Insulin initiation in primary care improves HbA1c levels

The Stepping Up model of care produced a clinically and significantly significant improvement in HbA1c among adults with type 2 diabetes managed in primary care.
The Stepping Up model of care produced a clinically and significantly significant improvement in HbA1c among adults with type 2 diabetes managed in primary care.

The “Stepping Up” model of care for type 2 diabetes patients was associated with increased insulin initiation rates in primary care, and improvements in glycated hemoglobin (HbA1c) without worsening emotional wellbeing, according to a study published in BMJ.

John Furler, MBBS, MRCGP, FRACGP, PhD, from the University of Melbourne, Australia, and colleagues compared the effectiveness of a novel model of care (“Stepping Up”) with usual primary care in normalizing insulin initiation for type 2 diabetes, leading to improved HbA1c levels. The researchers conducted a 12-month, 2-arm, non-blinded cluster randomized controlled trial.

General practices in Victoria, Australia, were eligible if they had at least one consenting general practitioner and practice nurse and could identify at least one eligible patient participant: adults with type 2 diabetes with above target HbA1c (>75%) in the past 6 months who were already prescribed maximum oral treatment (at least 2 oral hypoglycemia agents at maximum doses) or if their general practitioner judged that insulin would be clinically appropriate. The core components of the study were an enhanced role for the practice nurse in leading insulin initiation and mentoring by a registered nurse with diabetes educator credentials.

The primary outcome was change in HbA1c from baseline to 12 months as an absolute reduction of 0.5% in the intervention group compared with the control group. Secondary outcomes included the proportion of participants who transitioned to insulin, proportion who achieved target HbA1c, and a change in depressive symptoms, diabetes specific distress, and generic health status.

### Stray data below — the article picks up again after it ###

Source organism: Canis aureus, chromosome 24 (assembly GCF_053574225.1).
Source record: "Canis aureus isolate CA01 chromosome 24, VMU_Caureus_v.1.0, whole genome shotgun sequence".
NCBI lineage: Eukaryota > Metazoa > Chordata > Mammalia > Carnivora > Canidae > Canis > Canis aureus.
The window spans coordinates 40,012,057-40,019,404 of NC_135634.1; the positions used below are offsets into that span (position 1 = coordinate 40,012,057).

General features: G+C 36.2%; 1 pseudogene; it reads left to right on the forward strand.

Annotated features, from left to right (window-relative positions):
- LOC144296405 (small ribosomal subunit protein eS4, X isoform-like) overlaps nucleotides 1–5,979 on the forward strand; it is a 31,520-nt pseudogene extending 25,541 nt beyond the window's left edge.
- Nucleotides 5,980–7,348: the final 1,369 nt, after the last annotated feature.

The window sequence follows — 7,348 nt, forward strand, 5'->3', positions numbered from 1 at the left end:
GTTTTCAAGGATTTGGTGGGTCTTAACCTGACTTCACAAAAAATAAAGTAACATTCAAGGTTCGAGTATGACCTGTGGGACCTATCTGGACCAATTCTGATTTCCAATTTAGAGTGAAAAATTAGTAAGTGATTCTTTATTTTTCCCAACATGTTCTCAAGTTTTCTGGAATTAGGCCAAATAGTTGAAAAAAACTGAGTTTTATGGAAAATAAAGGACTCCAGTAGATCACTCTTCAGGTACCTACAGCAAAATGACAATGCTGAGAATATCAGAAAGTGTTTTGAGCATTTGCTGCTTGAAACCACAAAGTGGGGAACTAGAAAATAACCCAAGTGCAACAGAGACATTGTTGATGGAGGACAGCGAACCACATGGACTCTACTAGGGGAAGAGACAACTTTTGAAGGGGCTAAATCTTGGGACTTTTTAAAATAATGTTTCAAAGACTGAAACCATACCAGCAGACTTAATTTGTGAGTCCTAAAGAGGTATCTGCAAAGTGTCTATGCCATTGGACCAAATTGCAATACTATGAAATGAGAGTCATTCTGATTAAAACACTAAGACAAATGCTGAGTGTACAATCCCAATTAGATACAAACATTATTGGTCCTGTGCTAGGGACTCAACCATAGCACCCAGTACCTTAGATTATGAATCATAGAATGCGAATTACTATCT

By April 2014, 74 practices had identified 266 eligible participants. Of the total sample, 248 (93%) completed the 12-month follow-up for the primary endpoint. At 12 months, HbA1c improved in both arms, with a clinically significant between-arm difference (mean difference ‒0.6%) favoring the intervention. In intervention practices, 70% of participants had started insulin compared with 22% in the control practices. Target HbA1c was achieved by 36% of intervention participants and 19% of control participants.

Depressive symptoms did not worsen at 12 months (patient health questionnaire [PHQ-9], ‒1.1 vs ‒0.1). A statistically significant difference was found between arms in the mean change in mental health (assessment of quality of life [AQoL] mental component summary: 0.04 vs ‒0.002) favoring the intervention, but no significant difference was found in physical health (AQoL physical component summary: 0.03 vs 0.02) nor diabetes specific distress (5.6 vs ‒2.4). No severe hypoglycemia events were reported.

“Our results indicate that, with appropriate support and redesign of the practice system, insulin indication can become part of routine diabetes management in primary care, obviating the need to refer to specialist services with geographical, cost, and accessibility barriers,” said the authors.

Reference

  1. Furler J, O'Neal D, Speight J, et al. Supporting insulin initiation in type 2 diabetes in primary care: results of the Stepping Up pragmatic cluster randomised controlled clinical trial. BMJ. 8 march 2017. doi: 10.1136/bmj.j783
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